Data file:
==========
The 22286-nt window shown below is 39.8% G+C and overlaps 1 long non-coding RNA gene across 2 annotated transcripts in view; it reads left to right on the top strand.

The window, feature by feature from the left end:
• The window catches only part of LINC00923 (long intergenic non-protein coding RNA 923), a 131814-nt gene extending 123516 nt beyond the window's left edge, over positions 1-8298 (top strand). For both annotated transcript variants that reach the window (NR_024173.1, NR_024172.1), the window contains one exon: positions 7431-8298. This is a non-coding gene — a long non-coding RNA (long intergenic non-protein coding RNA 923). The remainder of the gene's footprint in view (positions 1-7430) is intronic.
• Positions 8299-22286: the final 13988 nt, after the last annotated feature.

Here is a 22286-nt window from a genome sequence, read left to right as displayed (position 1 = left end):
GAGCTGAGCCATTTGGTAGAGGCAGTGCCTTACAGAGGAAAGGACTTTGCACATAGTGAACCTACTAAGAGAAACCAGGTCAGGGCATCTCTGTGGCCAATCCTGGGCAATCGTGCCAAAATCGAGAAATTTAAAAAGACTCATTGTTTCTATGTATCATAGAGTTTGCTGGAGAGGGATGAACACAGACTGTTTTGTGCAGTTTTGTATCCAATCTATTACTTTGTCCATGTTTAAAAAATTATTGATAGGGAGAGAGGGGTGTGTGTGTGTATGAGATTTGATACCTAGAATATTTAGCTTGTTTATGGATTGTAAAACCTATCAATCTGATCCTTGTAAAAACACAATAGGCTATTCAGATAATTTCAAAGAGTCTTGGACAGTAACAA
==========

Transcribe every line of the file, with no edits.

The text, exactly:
The 22286-nt window shown below is 39.8% G+C and overlaps 1 long non-coding RNA gene across 2 annotated transcripts in view; it reads left to right on the top strand.

The window, feature by feature from the left end:
• The window catches only part of LINC00923 (long intergenic non-protein coding RNA 923), a 131814-nt gene extending 123516 nt beyond the window's left edge, over positions 1-8298 (top strand). For both annotated transcript variants that reach the window (NR_024173.1, NR_024172.1), the window contains one exon: positions 7431-8298. This is a non-coding gene — a long non-coding RNA (long intergenic non-protein coding RNA 923). The remainder of the gene's footprint in view (positions 1-7430) is intronic.
• Positions 8299-22286: the final 13988 nt, after the last annotated feature.

Here is a 22286-nt window from a genome sequence, read left to right as displayed (position 1 = left end):
GAGCTGAGCCATTTGGTAGAGGCAGTGCCTTACAGAGGAAAGGACTTTGCACATAGTGAACCTACTAAGAGAAACCAGGTCAGGGCATCTCTGTGGCCAATCCTGGGCAATCGTGCCAAAATCGAGAAATTTAAAAAGACTCATTGTTTCTATGTATCATAGAGTTTGCTGGAGAGGGATGAACACAGACTGTTTTGTGCAGTTTTGTATCCAATCTATTACTTTGTCCATGTTTAAAAAATTATTGATAGGGAGAGAGGGGTGTGTGTGTGTATGAGATTTGATACCTAGAATATTTAGCTTGTTTATGGATTGTAAAACCTATCAATCTGATCCTTGTAAAAACACAATAGGCTATTCAGATAATTTCAAAGAGTCTTGGACAGTAACAA